A National Tradition
Each May, the United States has celebrated its historic resources during National Preservation Week (1973-2004) and Preservation Month (2005-present). Led by the National Trust for Historic Preservation, this year's theme is People Saving Places. Historic place-savers pour their time, energy, and resources into protecting places they care about, often without recognition. Preservation Month 2022 is for them—a national high-five to everyone doing the great work of saving places in hopes that it will inspire and empower others to do the same.
Visit the National Trust for Historic Preservation for resources, stories, and special events to help celebrate Preservation Month this year, including:
- May 17: The Untold Story of Leona Tate, Gail Etienne, and Tessie Prevost: On the Frontline of School Desegregation in New Orleans
- On-Demand: Podcasts for Preservation
- On-Demand: From Aspiration to Inspiration: Six Aspire Award Winners Reflect on the State of Preservation
Share the stories of the people who are making a difference in your community. Celebrate Preservation Month this May!
Celebrating Ann Arbor's Historic Buildings
In honor of Preservation Month we will showcase different eras and styles of buildings that are still being used, loved, and admired here today. Our hats are off to the people who care from these irreplaceable buildings! Check back periodically for a new era of architecture from Ann Arbor's past.
The Italianate style was a reaction to the rigidly formal, classical architecture that had dominated American buildings since the early 18th century. Taking its cues from Italian Renaissance architecture, this style dominates Ann Arbor's downtown commercial districts along Main, W. Liberty, and Washington. The cube shape is dominant for most residences although “high style" Italianate often features towers or cupolas.
Christian and Margaretha Eberbach House
Christian Eberbach, the owner of a successful drug store and laboratory equipment factory, built this textbook example of a brick Italianate villa-style house in 1863. It is an L-shaped house with a four-story tower at the entry. The windows have corbeled brick crowns with segmental arches and there is a deep bracketed eave, both typical of the style.
Greek Revival (1820s-1860s)
Greek Revival style buildings were prevalent in Ann Arbor between its founding in 1824 and the end of the civil war in 1865. As a new democracy, Americans identified with the ancient democracies of Greece and wanted their architecture to illustrate those ideals. In Ann Arbor, surviving examples of this style are primarily residential.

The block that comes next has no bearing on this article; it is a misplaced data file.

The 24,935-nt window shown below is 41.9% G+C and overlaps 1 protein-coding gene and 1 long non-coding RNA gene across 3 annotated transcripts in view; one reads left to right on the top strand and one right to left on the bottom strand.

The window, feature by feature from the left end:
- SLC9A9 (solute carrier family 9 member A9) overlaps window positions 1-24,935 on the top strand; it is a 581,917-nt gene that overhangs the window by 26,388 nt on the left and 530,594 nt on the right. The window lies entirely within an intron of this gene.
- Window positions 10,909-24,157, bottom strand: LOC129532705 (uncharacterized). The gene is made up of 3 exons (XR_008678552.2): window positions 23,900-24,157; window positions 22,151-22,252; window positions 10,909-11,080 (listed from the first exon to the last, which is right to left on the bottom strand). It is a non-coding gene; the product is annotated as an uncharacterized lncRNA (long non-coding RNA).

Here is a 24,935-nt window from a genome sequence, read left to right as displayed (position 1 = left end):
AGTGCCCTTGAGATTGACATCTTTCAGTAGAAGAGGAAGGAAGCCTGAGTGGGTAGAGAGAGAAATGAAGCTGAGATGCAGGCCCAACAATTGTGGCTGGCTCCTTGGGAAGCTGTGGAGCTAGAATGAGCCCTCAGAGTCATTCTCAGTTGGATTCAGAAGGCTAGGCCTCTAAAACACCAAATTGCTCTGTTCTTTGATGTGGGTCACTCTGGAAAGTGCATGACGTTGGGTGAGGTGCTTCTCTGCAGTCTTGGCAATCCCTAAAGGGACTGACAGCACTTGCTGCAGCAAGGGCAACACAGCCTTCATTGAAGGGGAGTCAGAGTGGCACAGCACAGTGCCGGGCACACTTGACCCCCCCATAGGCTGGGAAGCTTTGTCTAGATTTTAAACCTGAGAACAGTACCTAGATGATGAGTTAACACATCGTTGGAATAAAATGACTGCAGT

126 N Division (1835/1844/1863)
Around 1835 a small house facing north was built on this site and purchased in 1840 by Judge Robert S. Wilson, a settler from New York. Wilson built a large addition toward N. Division Street, resulting in the iconic Greek Revival we see today. Look for the pedimented front porch supported by two-story ionic columns, a front door with sidelights and transom, and a stucco finish that is scored to look like large masonry blocks. The house has been owned by Norm and Ilene Tyler since 2002, and received a Historic District Commission award in 2006.
3865 Glazier Way (1842)
Lemuel and Abi Foster House
This one-and-a-half story Greek Revival farmhouse is a gem hidden among UM's north campus buildings and residences. It was built by Lemuel and Abi Foster and we know from an 1874 engraving that it is nearly intact today. Its Greek Revival features include the central classical entry with sidelights and transom, wide pilasters, gable-end corner returns, a two-panel door and six-over-six windows – all hallmarks of the style. Descendants of the original Foster family sold it in 1942 to the Samborski family, who have maintained it beautifully. In 180 years, only two families have owned the property! The house received a Historic District Commission award in 2015.